Wednesday, 8 September 2010

'Floating Chernobyls' to hit the high seas

"Floating Chernobyls-in-waiting" are coming to a sea near you after a major
international agreement was signed last week, according to critics of
nuclear power.
China and Russia agreed to expand co-operation over nuclear power,
specifically on uranium exploration and safer power plants - but also on
floating nuclear reactors. "It's a case of Homer Simpson meets the Titanic," says Ben Ayliffe, a senior
climate campaigner at Greenpeace. "The idea is just mind-boggling." Unsurprisingly, he is appalled by the idea. Russia has been planning floating reactors for quite some time, but reached
a recent milestone when the hull of the Akademik Lomonosov was launched into
the Baltic Sea. The reactor is not complete, but the barge that will house the plant was
launched on June 30 at the Baltyskiy shipyard in St Petersburg - and China
has been watching developments very closely indeed. Sergei Kiriyenko, head of Russia's nuclear agency Rosatom said the plant
would be "absolutely safe" and predicted "big interest from foreign
customers - especially in developing nations". Floating reactors can be used in inaccessible places where there is no
electricity grid - including exploring for oil in the Arctic or Antarctic. The current aim of the projects is to create "a reference plant to become an
innovative product for the international market," Rosatom said. "Adding a
desalination capability to an energy system... promises an additional
improvement in the project's economics when deployed in localities with
scarce fresh water supplies," the nuclear body added. This statement is clearly aimed at Middle Eastern nations that are flush
with petrodollars. As well as providing power in remote locations without having to build a
vast grid system, nuclear energy can be used in the energy-intensive
desalination of water. The population explosion that is widely expected in the coming decades is
largely going to happen in developing countries. The Middle East has a structural shortage of water - one of the most vital
commodities - and floating reactors could provide an answer to this problem.

The water issue is intrinsically linked to current concerns about a looming
food crisis, as well as providing potable water. The Middle East has been a
net importer of food since the 1970s - so a ready supply of fresh water
would be strategically important - and nuclear desalination has been proved
to work in areas as far apart as California and Kazakhstan. But environmentalists remain far from convinced of the benefits. "There is an inherent risk with any nuclear plant... but you multiply the
risk significantly by towing the plants to the Middle East or to remote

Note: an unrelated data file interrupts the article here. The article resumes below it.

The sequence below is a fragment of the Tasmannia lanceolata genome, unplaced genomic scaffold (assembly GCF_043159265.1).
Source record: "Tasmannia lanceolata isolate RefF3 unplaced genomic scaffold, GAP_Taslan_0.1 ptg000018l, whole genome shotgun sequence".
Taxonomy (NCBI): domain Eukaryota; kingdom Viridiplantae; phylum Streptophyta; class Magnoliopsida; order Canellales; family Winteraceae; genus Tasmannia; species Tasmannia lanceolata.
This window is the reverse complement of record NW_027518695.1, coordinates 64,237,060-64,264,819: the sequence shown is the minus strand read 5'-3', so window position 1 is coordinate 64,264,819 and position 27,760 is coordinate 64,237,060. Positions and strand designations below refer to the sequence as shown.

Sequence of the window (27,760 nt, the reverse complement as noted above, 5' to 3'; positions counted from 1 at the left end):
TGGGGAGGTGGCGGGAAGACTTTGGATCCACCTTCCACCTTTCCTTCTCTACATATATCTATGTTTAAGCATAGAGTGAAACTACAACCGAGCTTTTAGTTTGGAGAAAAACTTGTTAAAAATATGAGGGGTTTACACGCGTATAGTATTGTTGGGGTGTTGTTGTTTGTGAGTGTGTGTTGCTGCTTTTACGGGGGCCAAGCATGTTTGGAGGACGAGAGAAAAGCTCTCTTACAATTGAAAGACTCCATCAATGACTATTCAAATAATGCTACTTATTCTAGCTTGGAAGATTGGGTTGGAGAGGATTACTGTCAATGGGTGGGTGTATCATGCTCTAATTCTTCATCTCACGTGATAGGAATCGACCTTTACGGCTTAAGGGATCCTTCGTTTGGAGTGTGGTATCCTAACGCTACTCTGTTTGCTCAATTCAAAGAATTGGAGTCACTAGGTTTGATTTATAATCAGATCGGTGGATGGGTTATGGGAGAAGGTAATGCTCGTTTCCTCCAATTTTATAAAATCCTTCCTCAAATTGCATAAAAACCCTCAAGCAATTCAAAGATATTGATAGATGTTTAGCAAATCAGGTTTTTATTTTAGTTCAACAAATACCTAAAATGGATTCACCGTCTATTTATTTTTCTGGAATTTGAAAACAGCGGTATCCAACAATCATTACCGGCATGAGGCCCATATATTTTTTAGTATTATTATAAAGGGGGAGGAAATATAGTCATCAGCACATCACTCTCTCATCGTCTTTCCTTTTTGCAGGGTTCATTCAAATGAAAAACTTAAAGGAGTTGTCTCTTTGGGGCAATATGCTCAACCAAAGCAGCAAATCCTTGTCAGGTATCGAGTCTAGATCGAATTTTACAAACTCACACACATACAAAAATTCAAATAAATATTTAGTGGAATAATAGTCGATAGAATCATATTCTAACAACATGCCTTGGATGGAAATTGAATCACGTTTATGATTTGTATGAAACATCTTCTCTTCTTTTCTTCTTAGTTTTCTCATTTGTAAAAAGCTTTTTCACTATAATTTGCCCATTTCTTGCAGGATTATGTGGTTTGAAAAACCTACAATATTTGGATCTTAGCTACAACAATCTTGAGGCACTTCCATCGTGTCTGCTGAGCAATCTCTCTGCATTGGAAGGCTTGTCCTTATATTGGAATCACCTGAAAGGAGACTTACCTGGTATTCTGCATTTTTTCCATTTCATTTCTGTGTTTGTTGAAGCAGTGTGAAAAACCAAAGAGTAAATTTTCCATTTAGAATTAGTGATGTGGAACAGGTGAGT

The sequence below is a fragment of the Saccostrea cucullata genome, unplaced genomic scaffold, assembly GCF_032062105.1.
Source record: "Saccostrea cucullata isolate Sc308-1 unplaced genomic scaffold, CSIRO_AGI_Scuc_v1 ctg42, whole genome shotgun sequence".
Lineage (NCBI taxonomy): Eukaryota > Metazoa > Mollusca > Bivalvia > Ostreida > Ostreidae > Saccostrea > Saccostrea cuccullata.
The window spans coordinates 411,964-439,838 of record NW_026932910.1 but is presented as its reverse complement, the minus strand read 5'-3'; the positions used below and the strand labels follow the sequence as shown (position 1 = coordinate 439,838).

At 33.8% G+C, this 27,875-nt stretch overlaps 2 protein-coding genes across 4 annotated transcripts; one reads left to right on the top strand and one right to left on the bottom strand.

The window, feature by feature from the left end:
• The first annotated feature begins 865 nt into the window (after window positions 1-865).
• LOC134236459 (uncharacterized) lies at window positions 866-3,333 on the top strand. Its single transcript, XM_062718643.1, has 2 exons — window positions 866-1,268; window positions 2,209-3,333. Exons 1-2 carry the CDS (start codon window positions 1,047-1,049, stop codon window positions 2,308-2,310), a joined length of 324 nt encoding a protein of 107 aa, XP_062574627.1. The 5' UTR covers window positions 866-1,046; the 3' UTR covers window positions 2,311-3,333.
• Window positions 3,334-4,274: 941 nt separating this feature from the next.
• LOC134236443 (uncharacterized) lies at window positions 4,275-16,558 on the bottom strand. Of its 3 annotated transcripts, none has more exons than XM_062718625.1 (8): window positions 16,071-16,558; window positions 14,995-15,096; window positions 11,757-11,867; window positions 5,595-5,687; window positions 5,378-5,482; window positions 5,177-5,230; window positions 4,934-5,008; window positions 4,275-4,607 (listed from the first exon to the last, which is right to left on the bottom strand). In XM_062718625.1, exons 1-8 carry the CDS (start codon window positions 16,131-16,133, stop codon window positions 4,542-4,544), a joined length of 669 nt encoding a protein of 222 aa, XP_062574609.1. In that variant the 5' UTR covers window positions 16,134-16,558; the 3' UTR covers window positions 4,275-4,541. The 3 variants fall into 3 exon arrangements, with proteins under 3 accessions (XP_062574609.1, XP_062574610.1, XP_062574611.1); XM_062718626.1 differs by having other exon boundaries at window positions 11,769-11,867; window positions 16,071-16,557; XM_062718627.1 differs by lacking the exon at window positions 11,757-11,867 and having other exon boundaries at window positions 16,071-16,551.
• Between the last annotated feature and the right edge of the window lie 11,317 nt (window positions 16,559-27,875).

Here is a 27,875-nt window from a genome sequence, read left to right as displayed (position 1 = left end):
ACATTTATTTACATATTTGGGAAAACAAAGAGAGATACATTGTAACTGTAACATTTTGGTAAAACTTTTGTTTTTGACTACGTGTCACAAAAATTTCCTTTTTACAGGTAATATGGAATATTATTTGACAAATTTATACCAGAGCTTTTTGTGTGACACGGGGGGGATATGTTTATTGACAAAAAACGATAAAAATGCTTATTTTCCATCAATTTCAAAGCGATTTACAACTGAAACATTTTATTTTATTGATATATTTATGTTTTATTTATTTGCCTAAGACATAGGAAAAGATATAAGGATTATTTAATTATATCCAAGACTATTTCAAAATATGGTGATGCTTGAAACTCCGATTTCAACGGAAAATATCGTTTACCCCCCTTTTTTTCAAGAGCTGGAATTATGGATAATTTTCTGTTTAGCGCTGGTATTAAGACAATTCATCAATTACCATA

areas," Mr Ayliffe argues. "Then there's the intractable problem of nuclear
waste in an age of heightened security," he adds. "It's incredibly rash." Greenpeace understands that there will be issues in providing fresh water to
a growing population in the future, but believes that there are other ways
of generating electricity. Mr Ayliffe also pointed out that a major proposed use of the Russian reactor
is to help explore for oil in remote areas. "We are using risky reactors to
continue our dependency on oil," he said. The floating reactor should be ready late in 2012 and it will have the
capacity to produce 80 megawatts of electricity. Mr Kiriyenko said at least six potential sites for such plants had already
been chosen in northern Russia. However, the history of Soviet-era nuclear accidents has prompted some
critics to refer to the reactors as "floating Chernobyls-in-waiting" after
the meltdown at the plant in Ukraine in 1986. The accident is the only
example of a "Level 7" event on the International Nuclear Event Scale - the
maximum level that can be reached. The scale was introduced by the
International Atomic Energy Agency in 1990. It is a logarithmic scale,
similar to the Richter Scale for earthquakes. The fire at Windscale, now
Sellafield, in the 1950s would have been classified as a Level 5 event. China is making a big push for nuclear power and is testing different
nuclear technologies from France, Canada, Russia and the US. According to the World Nuclear Association's reactor database, China had 12
operating reactors on August 1 this year, with 24 under construction. A
total of 33 reactors are going through the planning stage, with a further
120 facilities proposed. The new accord between Russia and China means that projects such as the
Akademik Lomonosov will be accelerated. As the world's thirst for energy
continues, a new threat has emerged on the high seas. Despite the benefits,
concern remains that these new plants will be a magnet for terrorists or

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